The Hard Truths of Constipation

For More Information
Please Contact Us


It may surprise you to learn that constipation is a very common problem for children. In fact, symptoms stemming from constipation account for around 20-25% of GI for Kids office visits each year. Treating constipation can be perplexing for parents since there are several possible causes, and a variety of treatments.  But in all cases, identifying the source of the problem is the first, and best step to establishing a routine to help your child have regular bowel movements.  

As you know, constipation is a digestive condition where bowel movements occur infrequently and are likely difficult to pass. But sometimes a child can have daily bowel movements that do not completely empty the colon and still be constipated. Other children only have bowel movements every 2-3 days and are completely constipation free!  For these reasons, constipation is best diagnosed after a thorough review of patient history and physical exam by your provider. Some of the symptoms to watch for are: 

  • Stool that is hard in consistency and difficult or painful to pass.  You may see blood on the outside of the stool due to tearing as it passes through the anus.   
  • Stools occur less than every 3 days regularly 
  • Stool accidents 
  • Abdominal pain 

There are several causes for constipation ranging from the simple to the complex. In many instances constipation is a result of environmental changes instead of a medical problem.  Several causes include: 

  • Diet-not consuming enough water or foods high in fiber such as fruits and vegetables or on the opposite side, consuming too much dairy like milk, cheese, yogurt and ice cream. 
  • Changes to routine such as starting school, vacation or increased stress.  Kids typically don’t like to use school bathrooms due to cleanliness, time and modesty. The same holds true for vacation and stopping to use public restroom.  Kids that have excess amounts of stress due to school, family or medical situations are prone to constipation.   
  • Toilet Training- beginning to potty train your child too early.  Toddlers will recognize they can exert their will over the parent by withholding stools.  Also, fear can play a part when first toilet training.  
  • Withholding- past painful poops, public restrooms, not taking time from play to go to the toilet.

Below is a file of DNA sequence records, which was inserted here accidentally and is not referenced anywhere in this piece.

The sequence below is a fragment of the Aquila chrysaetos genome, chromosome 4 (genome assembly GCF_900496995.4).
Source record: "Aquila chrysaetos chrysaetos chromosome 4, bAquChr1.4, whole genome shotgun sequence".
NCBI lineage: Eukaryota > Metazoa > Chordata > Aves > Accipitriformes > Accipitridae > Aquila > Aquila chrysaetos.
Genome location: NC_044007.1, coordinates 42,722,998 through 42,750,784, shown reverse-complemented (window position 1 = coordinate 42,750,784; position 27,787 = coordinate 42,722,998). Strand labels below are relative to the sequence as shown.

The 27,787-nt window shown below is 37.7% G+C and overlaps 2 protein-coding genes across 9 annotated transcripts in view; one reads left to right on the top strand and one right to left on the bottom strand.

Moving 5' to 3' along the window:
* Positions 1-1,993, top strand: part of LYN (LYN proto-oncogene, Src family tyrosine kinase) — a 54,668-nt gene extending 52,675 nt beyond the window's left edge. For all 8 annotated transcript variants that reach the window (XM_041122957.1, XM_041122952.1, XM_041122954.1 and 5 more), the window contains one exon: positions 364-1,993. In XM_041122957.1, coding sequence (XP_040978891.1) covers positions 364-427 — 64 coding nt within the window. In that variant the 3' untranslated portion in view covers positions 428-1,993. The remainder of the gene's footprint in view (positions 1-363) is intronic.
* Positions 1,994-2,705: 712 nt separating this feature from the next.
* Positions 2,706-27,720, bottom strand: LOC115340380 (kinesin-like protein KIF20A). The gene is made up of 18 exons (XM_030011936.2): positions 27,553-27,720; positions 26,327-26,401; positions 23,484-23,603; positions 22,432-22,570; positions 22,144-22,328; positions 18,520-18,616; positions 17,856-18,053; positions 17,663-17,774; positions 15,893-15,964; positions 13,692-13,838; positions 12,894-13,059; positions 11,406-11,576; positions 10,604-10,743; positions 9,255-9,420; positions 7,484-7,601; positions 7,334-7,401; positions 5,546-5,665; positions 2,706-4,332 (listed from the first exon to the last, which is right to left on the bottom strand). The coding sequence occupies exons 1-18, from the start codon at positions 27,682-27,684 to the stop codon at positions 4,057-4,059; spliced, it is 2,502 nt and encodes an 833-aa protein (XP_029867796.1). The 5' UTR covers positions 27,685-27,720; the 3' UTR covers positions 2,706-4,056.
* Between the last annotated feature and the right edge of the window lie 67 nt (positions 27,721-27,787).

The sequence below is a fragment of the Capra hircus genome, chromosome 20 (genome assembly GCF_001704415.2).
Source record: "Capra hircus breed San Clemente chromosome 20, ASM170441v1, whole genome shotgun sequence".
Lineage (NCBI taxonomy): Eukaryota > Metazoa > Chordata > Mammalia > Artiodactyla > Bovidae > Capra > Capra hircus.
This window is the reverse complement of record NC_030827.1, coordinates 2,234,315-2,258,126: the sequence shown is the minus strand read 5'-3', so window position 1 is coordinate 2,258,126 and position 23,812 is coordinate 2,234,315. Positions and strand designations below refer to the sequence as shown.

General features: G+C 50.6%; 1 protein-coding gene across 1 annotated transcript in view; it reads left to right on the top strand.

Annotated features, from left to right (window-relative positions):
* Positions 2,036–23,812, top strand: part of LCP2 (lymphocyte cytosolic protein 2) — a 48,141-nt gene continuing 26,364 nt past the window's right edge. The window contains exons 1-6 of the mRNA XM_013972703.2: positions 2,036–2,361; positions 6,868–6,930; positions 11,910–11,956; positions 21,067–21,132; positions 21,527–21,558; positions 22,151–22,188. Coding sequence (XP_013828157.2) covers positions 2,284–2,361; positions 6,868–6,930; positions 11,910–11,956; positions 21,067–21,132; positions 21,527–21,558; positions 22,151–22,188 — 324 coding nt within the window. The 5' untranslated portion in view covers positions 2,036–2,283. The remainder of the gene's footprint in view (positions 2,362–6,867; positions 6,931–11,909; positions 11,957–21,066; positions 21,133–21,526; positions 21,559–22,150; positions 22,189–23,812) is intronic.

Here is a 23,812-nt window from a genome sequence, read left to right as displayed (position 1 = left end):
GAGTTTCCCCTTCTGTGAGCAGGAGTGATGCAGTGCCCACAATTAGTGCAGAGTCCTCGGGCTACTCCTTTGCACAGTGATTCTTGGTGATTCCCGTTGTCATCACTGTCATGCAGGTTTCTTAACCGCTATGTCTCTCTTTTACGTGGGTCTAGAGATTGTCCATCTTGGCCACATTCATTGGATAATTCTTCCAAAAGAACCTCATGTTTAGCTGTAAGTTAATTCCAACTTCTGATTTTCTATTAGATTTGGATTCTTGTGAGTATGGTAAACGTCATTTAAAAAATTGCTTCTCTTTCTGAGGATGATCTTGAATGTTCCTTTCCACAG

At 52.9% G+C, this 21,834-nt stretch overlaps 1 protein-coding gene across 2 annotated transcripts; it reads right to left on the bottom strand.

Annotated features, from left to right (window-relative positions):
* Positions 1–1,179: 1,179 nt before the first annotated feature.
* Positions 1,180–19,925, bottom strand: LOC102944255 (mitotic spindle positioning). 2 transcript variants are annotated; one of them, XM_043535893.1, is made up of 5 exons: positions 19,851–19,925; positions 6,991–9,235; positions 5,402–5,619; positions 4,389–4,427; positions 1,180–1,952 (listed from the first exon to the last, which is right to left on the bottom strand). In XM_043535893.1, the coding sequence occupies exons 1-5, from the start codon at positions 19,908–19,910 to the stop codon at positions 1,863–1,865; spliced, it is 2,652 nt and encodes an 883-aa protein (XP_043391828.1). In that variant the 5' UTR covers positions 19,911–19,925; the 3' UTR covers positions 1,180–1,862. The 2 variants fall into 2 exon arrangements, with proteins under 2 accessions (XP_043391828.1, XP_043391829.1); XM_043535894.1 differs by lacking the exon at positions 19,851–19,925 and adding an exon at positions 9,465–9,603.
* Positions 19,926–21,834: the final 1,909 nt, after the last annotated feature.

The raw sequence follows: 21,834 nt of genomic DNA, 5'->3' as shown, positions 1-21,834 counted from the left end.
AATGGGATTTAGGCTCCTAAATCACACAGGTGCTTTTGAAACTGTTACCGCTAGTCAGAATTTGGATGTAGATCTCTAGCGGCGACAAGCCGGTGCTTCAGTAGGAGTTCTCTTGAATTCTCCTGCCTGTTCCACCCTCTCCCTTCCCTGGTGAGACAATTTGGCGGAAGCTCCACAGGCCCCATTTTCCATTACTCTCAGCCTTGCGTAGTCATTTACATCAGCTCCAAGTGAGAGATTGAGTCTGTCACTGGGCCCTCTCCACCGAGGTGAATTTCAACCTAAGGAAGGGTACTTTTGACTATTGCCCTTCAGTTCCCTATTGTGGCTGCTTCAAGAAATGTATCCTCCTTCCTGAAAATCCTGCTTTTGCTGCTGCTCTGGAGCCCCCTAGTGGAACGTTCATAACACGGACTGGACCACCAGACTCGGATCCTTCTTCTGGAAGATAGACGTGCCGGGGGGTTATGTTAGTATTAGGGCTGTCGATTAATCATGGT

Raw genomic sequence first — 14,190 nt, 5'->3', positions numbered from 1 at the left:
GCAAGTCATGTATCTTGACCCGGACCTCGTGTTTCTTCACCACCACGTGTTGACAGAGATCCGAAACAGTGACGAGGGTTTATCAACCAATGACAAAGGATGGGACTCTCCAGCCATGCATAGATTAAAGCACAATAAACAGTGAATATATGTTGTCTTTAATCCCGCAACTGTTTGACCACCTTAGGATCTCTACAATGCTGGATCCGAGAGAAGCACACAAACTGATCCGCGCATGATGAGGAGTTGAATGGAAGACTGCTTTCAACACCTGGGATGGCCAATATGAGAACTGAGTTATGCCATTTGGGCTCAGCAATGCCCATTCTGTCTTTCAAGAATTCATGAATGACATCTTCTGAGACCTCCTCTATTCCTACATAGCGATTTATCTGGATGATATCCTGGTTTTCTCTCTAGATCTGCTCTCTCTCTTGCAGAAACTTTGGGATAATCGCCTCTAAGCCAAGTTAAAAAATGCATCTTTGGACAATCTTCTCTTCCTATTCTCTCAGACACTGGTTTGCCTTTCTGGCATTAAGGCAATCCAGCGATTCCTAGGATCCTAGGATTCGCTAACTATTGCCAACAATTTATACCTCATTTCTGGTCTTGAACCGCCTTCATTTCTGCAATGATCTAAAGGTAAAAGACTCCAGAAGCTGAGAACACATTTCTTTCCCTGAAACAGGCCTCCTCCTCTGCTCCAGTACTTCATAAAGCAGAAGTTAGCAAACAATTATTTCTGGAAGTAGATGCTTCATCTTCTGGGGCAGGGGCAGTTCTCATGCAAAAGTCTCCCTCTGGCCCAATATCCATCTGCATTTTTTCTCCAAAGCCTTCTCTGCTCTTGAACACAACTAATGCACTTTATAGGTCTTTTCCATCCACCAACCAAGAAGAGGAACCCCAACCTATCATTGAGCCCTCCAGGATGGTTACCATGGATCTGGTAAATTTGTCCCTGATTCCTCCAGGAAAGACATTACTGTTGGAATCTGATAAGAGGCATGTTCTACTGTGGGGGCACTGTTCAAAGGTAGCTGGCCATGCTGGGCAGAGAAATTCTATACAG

• Medications/Supplements- Iron supplements, antihistamines, antacids containing calcium or aluminum, some asthma medications are common in the pediatric population and can cause constipation.  
  • Medical conditions- metabolic conditions such as thyroid disorders, colon disease (Hirschsprung’s disease, etc.), neurologic conditions like Spina Bifida, some auto-immune conditions like Celiac and Inflammatory Bowel Disease as well as food allergies can also contribute to symptoms. Medical conditions make up a fairly small percentage of causes of constipation in kids.  

How do we treat constipation? After attempting to identify a potential cause of constipation, you can then begin to trial different treatments. Safe treatments to trial at home are: 

  • Dietary changes like increasing water intake, limiting dairy products and adding foods high in fiber such as fruits, veggies, beans, and whole grain breads. 
  • Establishing a toileting routine.  The optimum times to attempt a bowel movement is in the morning after waking and after meals.  Sitting on the toilet for 10-15 minutes and no longer as you don’t want your child to see this as a “time out” or punishment.  Also, this is not playtime.  your child needs to be clear that this is time to attempt to have a bowel movement.  You may not want to give a tablet or phone to play with as this may take focus away from the objective. 
  • Increase physical activity- if you’re moving, your GI tract is moving.  More often kids are leading a more sedentary lifestyle.  With the increase use of video games, cell phones and the like, kids are coming home from school and spending time in front of a screen instead of going out to play.  Adding 30 minutes of play each day can help alleviate simple constipation. 
  • Over-the-counter stool softeners can be used if they are age appropriate.  Your pharmacist should be able to help you locate these items.  
  • Positional toileting with a step stool helps facilitate correct body alignment to help ease passage of stool.  

When to see a medical provider? If you have tried some of the techniques above without success you should seek the care of your doctor. A complete history and physical will be done as well as other possible testing that may include an x-ray of the abdomen to determine how much stool your child is holding and/or blood work to help identify any underlying medical problems.  Any significant amounts of blood from the rectum, rectal prolapse (tissue of the rectum protrudes from the anus), weight loss, skin rash, frequent fever, vomiting, poor appetite, joint pain or family history of GI disorders should always be evaluated by a physician.  

Fortunately, most cases of constipation are not serious and improvement in symptoms can usually be achieved through a combination of lifestyle changes and/or laxatives.   

It is frustrating for parents and kids alike when dealing with constipation but in most cases, with time and dedication, a regular bowel regimen can be established.   

Sandy Kelley, RN 

GI For Kids, PLLC 



Related Posts

Metabolic Dysfunction-Associated Steatotic Liver Disease (MASLD), previously known as Non Alcoholic Fatty Liver Disease, results when the liver cells become

March is National Nutrition Month! In lieu of National Nutrition Month, we thought we would share key information and a

  Most infants are ready to start solids around 6 months of age. It is now recommended to wait until

Check out this article on featuring recommendations by our own, Madden Wilson, RDN, LDN for plant based baby food!